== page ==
I must say that it is lucky I have nothing scheduled for Thursday… Or perhaps I am not as fortunate as I think?
     Oh, now I am being facetious. It will doubtfully do great harm to meet with the gentleman. Beyond this, I am curious about the whole mess. As finely as I sift my imagination, I can seem to come up with little reason outside the fanciful why a dusty old linguist such as I would have much to do with a psychiatrist from — come to think of it, where is Bloomingdale asylum? It sounds slightly familiar, but that could well just be my imagination, continuing on its rounds now that I have set it free for other tasks. Perhaps he is working on some new theory of language?
     Time draws short, and yet I draw on — which reminds me: I saw one of your paintings in the gallery here, which I had never noticed in the past. It was a small piece, placed uncomfortably between a Degas sketch and some awful geometric disaster, in a lonely corner of the East wing. A boy was weeping over a pigeon which he had evidentially just shot with some kind of a pellet gun. It might just have been me, as I admit I was behind in my sleep when I came across the piece, but the pigeon seemed to have an expression I could only characterize as demonic. I am tempted to believe this is intentional, seeing the source of the painting, but I fear doing so might give me no end of grief — so I will maintain until otherwise notified that I am merely in need of psychiatric help.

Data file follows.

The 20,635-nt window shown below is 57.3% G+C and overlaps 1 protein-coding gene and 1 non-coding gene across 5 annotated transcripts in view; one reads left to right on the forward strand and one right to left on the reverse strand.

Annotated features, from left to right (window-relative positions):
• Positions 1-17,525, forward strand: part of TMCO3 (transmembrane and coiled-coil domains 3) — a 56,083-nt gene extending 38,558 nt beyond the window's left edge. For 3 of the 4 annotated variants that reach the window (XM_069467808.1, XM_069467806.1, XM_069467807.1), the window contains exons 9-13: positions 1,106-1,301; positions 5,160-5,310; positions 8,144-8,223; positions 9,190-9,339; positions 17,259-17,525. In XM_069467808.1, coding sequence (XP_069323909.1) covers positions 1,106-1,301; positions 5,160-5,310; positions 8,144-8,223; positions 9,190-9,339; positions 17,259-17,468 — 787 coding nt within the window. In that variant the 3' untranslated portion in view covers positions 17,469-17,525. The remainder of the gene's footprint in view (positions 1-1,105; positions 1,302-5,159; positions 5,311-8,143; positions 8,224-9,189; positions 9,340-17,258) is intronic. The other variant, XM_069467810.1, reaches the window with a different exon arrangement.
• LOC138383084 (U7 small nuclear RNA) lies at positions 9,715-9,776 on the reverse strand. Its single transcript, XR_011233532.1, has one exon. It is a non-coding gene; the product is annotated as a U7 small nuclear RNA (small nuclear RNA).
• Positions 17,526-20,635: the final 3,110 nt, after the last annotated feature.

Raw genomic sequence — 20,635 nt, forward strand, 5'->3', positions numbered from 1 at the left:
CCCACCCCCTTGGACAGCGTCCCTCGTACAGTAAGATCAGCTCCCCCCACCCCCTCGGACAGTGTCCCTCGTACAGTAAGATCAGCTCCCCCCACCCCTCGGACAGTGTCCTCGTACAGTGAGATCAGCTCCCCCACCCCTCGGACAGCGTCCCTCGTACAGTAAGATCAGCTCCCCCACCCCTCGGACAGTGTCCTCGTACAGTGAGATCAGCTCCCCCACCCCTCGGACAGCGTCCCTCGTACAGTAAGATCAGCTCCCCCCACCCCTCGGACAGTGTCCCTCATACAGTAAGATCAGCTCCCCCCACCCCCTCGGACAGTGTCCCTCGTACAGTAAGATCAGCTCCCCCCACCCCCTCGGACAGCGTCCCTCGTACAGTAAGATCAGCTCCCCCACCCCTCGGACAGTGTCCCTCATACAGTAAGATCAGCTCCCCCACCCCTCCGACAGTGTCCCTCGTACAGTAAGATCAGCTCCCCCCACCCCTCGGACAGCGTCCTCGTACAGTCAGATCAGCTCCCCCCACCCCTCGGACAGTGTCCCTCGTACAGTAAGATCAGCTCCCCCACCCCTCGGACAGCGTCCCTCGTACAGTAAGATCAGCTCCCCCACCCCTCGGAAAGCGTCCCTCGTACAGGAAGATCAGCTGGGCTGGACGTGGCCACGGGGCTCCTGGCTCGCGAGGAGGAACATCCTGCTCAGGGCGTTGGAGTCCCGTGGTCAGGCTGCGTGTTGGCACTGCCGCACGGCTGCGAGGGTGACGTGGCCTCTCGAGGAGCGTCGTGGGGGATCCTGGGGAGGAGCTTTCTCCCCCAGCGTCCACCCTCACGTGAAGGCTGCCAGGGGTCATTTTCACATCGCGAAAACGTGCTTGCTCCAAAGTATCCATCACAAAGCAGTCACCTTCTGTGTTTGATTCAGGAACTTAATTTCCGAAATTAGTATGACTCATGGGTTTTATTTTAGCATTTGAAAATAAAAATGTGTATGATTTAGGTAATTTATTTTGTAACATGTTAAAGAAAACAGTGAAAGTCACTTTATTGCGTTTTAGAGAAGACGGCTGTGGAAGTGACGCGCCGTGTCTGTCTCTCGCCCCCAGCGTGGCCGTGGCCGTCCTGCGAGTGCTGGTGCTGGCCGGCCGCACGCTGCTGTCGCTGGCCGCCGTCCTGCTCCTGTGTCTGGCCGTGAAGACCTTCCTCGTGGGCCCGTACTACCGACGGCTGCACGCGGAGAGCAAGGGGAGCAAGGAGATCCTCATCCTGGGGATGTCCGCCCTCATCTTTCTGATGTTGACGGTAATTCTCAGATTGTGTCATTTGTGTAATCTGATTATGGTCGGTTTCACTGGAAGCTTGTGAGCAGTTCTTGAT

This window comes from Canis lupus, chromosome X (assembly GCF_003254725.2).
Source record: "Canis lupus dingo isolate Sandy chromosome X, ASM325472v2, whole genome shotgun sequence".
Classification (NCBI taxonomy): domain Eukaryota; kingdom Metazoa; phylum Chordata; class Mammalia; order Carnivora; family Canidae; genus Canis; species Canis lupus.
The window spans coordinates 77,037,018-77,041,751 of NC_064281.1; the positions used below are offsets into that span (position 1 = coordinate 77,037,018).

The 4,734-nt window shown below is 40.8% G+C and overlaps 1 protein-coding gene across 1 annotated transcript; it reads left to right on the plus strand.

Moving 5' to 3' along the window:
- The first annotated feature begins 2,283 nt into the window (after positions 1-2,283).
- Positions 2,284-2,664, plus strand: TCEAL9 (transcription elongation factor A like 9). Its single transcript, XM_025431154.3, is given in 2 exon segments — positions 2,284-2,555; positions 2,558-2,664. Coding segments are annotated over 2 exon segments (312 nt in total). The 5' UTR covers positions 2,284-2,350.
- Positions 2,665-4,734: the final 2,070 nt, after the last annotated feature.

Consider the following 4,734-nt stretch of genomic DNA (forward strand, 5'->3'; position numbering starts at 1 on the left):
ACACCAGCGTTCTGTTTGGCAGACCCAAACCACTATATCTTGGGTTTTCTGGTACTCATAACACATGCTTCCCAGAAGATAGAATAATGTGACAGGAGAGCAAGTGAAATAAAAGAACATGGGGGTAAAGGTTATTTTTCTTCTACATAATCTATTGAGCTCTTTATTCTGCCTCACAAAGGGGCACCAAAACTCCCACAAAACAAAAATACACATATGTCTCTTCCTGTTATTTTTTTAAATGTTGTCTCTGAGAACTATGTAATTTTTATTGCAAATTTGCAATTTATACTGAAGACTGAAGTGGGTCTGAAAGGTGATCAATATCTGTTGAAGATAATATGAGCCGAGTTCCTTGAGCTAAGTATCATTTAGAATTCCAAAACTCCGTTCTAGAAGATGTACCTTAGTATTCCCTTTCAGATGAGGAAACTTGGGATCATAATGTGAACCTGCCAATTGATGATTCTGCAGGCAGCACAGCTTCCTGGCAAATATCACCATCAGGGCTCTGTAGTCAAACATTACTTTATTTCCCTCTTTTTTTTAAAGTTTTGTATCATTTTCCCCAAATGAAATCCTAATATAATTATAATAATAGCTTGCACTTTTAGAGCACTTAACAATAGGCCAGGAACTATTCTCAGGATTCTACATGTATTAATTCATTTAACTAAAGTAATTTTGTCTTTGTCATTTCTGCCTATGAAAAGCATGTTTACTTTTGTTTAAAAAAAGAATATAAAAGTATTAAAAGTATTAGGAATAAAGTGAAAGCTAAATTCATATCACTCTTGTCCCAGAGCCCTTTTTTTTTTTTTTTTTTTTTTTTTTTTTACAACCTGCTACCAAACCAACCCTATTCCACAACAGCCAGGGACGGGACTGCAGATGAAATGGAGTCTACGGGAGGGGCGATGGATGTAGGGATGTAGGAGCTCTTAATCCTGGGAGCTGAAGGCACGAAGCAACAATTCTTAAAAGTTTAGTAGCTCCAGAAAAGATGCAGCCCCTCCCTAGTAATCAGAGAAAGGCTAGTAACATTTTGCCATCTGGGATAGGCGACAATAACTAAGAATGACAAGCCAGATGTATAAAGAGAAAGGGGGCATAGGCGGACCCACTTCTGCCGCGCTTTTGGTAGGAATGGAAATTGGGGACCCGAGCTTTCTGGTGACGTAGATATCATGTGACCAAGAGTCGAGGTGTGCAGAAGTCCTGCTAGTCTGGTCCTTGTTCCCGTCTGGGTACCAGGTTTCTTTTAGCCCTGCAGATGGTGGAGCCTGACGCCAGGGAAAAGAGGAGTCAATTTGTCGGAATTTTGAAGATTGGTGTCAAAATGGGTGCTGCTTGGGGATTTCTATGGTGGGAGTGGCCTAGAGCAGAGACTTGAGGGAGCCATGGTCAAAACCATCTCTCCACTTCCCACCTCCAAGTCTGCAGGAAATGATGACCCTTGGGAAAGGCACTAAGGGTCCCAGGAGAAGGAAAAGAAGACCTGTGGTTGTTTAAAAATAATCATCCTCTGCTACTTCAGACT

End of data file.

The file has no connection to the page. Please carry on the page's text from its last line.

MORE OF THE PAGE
Oh, what a coincidence! Now I surely must see the good Doctor. Why, this was your plan all along — was it not?
     I pray that you find the time to respond. If not, I fear I will be forced to bore you with such lavish emotional inanity as only I can produce. You have been forewarned. I hope everything is well.

Yours in captivation,


lah di doo di dah…

Not a good day, no! Not a good day.
If I had my own to build, I’d not do it this way.
The classes and the asses and the letters they use
The books depend on cashes and my tuition, too.
Oh, nothing wants to work today. Nothing wants to run.
If life were naught but sleep, oh my, it might be more fun…